A new study linking the Sturgis Motorcycle Rally to new COVID cases has been slammed by South Dakota Governor Kristi Noem.
No pointed out that the study lacked scientific data and was nothing more than a hit piece.
According to Town Hall:
A new study from the Institute of Labor Economics claims that a motorcycle rally held in Sturgis, SD last month has resulted in hundreds of thousands of COVID cases. In their introduction, the researchers explain how they arrived at the conclusion that this was a “super spreader” event.
“First, using anonymized cell phone data from SafeGraph, Inc. we document that (i) smartphone pings from non-residents, and (ii) foot traffic at restaurants and bars, retail establishments, entertainment venues, hotels and campgrounds each rose substantially in the census block groups hosting Sturgis rally events,” the 63-page study begins.
The researchers, who represent San Diego State University, Bentley University and University of Colorado Denver, found that in counties nationwide who had a lot of Sturgis attendees, the COVID-19 case count in their home counties increased about 10.7 percent from “about a month before to a few weeks after the rally.”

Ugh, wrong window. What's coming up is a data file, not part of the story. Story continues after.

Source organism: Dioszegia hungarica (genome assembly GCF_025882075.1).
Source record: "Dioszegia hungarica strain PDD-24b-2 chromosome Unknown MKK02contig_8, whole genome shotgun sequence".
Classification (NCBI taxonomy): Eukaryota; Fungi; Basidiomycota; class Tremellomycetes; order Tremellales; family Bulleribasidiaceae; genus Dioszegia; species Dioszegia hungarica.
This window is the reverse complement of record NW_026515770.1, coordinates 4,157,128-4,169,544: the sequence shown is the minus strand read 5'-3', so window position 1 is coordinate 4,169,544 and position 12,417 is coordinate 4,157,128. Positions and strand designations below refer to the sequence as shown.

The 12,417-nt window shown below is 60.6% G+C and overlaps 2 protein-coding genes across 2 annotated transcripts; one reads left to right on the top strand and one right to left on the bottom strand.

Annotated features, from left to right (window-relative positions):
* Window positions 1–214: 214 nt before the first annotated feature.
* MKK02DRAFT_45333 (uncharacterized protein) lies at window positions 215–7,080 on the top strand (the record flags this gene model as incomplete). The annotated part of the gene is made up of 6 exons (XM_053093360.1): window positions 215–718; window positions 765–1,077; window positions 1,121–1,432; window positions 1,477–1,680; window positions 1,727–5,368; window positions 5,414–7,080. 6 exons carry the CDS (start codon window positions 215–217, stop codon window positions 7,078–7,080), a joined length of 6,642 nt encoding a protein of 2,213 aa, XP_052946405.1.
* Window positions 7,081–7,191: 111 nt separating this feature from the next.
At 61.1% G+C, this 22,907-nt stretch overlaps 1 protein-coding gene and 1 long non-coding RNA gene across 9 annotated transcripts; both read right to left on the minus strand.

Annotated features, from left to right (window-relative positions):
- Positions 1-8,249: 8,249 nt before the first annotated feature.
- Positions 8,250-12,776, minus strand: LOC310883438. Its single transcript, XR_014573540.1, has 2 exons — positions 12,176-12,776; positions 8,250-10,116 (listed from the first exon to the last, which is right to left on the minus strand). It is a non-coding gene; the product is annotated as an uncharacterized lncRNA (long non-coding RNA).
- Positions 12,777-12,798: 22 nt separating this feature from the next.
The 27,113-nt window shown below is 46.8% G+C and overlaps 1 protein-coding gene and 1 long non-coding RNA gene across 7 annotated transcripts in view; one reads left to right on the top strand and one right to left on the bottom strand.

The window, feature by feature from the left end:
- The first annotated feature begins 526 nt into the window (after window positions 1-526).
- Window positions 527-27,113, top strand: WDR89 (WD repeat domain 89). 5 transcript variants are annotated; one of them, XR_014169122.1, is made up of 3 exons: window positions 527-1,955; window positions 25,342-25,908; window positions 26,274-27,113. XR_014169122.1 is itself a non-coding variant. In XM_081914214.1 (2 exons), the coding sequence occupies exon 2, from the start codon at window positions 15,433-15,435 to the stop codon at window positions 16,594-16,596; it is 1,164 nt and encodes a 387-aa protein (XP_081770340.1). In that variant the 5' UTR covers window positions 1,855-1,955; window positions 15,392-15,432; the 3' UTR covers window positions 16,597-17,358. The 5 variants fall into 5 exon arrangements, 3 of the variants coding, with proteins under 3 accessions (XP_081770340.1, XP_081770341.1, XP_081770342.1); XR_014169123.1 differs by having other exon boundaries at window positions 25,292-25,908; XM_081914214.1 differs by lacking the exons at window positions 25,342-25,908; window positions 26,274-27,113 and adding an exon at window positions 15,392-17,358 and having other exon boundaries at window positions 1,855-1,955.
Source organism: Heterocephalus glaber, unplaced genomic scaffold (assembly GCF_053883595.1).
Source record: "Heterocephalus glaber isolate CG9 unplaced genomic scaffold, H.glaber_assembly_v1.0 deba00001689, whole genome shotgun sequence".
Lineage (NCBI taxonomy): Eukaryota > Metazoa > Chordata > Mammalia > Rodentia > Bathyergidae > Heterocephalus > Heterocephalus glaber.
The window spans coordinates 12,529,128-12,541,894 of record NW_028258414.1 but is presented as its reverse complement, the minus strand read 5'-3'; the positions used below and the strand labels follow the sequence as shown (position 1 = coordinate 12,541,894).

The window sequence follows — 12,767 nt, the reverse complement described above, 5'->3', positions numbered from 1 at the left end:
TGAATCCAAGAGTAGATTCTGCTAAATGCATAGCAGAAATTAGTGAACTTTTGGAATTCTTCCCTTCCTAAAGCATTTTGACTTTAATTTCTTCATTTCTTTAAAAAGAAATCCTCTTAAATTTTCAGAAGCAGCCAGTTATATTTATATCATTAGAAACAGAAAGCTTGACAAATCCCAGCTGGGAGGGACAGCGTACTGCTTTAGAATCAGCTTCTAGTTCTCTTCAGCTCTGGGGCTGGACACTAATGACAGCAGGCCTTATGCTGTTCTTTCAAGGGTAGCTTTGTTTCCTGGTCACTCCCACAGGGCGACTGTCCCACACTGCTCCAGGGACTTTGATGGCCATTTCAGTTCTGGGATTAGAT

This report isn't science. It's fiction.
Under the guise of academic research, it's nothing short of an attack on those who exercised their personal freedom to attend Sturgis. (THREAD 1/) https://t.co/3zkmabJV2y
— Governor Kristi Noem (@govkristinoem) September 8, 2020
“Predictably, some in the media breathlessly report on this non-peer reviewed model, built on incredibly faulty assumptions that do not reflect the actual facts and data,” Noem goes on to tweet. “At one point, academic modeling also told us that South Dakota would have 10,000 COVID patients in the hospital at our peak. Today, we have less than 70. I look forward to good journalists, credible academics, and honest citizens repudiating this nonsense.”
Noem pointed out that the true objective of the study was to suppress Americans’ “personal freedom.”